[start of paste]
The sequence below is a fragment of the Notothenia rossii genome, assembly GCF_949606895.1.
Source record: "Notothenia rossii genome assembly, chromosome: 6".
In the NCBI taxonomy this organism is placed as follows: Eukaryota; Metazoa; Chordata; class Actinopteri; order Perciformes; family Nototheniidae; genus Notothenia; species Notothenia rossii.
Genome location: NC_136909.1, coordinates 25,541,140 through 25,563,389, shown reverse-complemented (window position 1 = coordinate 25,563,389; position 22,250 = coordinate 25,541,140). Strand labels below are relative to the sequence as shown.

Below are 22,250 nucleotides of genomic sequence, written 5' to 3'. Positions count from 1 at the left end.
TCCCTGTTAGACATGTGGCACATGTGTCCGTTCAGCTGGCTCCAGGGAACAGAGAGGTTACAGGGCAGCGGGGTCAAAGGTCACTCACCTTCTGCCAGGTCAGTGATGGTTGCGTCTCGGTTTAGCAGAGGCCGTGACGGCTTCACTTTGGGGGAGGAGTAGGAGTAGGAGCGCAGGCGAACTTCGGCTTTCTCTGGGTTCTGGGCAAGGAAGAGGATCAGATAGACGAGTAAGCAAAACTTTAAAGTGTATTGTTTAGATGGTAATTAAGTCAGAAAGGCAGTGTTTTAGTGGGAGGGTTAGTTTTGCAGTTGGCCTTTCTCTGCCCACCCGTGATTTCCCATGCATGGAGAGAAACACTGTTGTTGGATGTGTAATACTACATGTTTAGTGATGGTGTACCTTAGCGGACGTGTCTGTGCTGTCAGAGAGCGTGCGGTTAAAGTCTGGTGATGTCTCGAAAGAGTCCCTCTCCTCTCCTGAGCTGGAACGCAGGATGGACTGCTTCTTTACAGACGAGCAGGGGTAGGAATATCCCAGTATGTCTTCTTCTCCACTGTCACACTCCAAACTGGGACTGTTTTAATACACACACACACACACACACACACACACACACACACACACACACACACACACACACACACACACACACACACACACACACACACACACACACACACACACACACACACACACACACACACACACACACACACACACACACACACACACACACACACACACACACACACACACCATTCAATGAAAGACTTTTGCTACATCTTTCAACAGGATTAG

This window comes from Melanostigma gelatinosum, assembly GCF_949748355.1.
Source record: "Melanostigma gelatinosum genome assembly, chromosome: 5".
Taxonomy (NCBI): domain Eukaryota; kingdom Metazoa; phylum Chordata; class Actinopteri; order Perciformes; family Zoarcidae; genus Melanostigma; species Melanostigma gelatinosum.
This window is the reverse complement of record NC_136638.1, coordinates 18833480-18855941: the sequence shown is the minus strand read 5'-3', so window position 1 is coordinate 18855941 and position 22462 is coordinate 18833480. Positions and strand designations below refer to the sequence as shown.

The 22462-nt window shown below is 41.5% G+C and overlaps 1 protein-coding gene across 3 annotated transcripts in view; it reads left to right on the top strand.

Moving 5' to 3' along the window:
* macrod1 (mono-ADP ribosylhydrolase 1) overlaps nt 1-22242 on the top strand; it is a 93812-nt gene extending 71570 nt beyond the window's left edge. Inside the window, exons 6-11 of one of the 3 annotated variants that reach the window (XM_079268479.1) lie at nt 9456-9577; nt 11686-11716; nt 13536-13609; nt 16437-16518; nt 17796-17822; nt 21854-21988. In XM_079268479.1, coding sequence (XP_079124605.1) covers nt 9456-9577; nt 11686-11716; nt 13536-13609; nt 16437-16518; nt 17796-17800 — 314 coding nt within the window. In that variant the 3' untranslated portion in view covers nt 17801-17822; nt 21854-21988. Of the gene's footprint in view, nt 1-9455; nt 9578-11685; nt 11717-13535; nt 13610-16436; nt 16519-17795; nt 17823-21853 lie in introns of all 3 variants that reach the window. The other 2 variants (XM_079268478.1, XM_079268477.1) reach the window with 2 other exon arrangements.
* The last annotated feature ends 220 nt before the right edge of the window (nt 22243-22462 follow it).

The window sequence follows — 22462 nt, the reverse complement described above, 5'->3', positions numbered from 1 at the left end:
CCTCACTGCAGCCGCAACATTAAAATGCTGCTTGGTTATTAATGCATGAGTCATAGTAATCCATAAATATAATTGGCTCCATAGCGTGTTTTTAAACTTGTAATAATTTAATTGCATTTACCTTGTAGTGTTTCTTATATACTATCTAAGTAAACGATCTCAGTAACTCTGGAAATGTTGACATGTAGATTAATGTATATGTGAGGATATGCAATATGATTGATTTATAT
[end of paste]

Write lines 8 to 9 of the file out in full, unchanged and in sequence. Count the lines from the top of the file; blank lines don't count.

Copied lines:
Source record: "Melanostigma gelatinosum genome assembly, chromosome: 5".
Taxonomy (NCBI): domain Eukaryota; kingdom Metazoa; phylum Chordata; class Actinopteri; order Perciformes; family Zoarcidae; genus Melanostigma; species Melanostigma gelatinosum.